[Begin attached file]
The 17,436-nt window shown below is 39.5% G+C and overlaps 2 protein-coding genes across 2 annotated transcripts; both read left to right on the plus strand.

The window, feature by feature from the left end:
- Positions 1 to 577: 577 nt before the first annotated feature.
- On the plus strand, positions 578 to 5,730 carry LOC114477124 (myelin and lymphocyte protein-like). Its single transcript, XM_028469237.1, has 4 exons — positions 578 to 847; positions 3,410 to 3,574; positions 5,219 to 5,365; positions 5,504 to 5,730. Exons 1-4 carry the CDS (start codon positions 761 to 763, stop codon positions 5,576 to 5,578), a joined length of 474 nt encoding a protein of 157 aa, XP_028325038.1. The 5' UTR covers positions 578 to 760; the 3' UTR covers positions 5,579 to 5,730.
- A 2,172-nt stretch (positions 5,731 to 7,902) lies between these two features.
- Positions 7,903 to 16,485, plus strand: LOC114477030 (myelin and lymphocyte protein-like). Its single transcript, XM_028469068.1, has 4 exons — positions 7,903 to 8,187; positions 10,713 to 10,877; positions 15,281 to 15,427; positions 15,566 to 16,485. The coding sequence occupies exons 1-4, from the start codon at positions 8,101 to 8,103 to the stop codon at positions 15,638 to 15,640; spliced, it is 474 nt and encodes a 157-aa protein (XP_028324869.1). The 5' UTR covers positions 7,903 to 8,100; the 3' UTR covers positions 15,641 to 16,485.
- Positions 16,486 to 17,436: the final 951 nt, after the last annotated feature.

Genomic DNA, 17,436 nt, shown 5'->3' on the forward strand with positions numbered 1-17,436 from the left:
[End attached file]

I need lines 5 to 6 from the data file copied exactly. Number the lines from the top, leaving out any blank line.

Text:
- A 2,172-nt stretch (positions 5,731 to 7,902) lies between these two features.
- Positions 7,903 to 16,485, plus strand: LOC114477030 (myelin and lymphocyte protein-like). Its single transcript, XM_028469068.1, has 4 exons — positions 7,903 to 8,187; positions 10,713 to 10,877; positions 15,281 to 15,427; positions 15,566 to 16,485. The coding sequence occupies exons 1-4, from the start codon at positions 8,101 to 8,103 to the stop codon at positions 15,638 to 15,640; spliced, it is 474 nt and encodes a 157-aa protein (XP_028324869.1). The 5' UTR covers positions 7,903 to 8,100; the 3' UTR covers positions 15,641 to 16,485.